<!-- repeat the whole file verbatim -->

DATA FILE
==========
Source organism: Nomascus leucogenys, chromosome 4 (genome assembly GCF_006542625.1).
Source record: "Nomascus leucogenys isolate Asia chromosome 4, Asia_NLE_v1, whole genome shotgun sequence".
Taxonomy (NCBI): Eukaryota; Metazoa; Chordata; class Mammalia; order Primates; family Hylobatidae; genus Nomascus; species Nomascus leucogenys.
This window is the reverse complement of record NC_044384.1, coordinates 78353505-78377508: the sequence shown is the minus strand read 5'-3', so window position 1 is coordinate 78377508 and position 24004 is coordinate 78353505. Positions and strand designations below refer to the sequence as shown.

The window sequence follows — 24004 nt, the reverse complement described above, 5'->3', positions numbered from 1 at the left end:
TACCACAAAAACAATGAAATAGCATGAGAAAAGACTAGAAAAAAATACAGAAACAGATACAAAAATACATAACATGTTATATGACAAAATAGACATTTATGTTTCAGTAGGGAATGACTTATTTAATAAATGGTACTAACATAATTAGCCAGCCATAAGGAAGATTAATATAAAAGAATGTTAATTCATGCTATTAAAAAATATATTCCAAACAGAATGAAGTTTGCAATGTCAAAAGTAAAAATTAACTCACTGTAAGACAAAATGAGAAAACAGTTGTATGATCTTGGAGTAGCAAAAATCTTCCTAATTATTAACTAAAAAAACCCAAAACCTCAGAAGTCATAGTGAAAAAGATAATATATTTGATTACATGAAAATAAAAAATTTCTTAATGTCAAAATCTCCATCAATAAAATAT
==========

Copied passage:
Source organism: Nomascus leucogenys, chromosome 4 (genome assembly GCF_006542625.1).
Source record: "Nomascus leucogenys isolate Asia chromosome 4, Asia_NLE_v1, whole genome shotgun sequence".
Taxonomy (NCBI): Eukaryota; Metazoa; Chordata; class Mammalia; order Primates; family Hylobatidae; genus Nomascus; species Nomascus leucogenys.
This window is the reverse complement of record NC_044384.1, coordinates 78353505-78377508: the sequence shown is the minus strand read 5'-3', so window position 1 is coordinate 78377508 and position 24004 is coordinate 78353505. Positions and strand designations below refer to the sequence as shown.

The window sequence follows — 24004 nt, the reverse complement described above, 5'->3', positions numbered from 1 at the left end:
TACCACAAAAACAATGAAATAGCATGAGAAAAGACTAGAAAAAAATACAGAAACAGATACAAAAATACATAACATGTTATATGACAAAATAGACATTTATGTTTCAGTAGGGAATGACTTATTTAATAAATGGTACTAACATAATTAGCCAGCCATAAGGAAGATTAATATAAAAGAATGTTAATTCATGCTATTAAAAAATATATTCCAAACAGAATGAAGTTTGCAATGTCAAAAGTAAAAATTAACTCACTGTAAGACAAAATGAGAAAACAGTTGTATGATCTTGGAGTAGCAAAAATCTTCCTAATTATTAACTAAAAAAACCCAAAACCTCAGAAGTCATAGTGAAAAAGATAATATATTTGATTACATGAAAATAAAAAATTTCTTAATGTCAAAATCTCCATCAATAAAATAT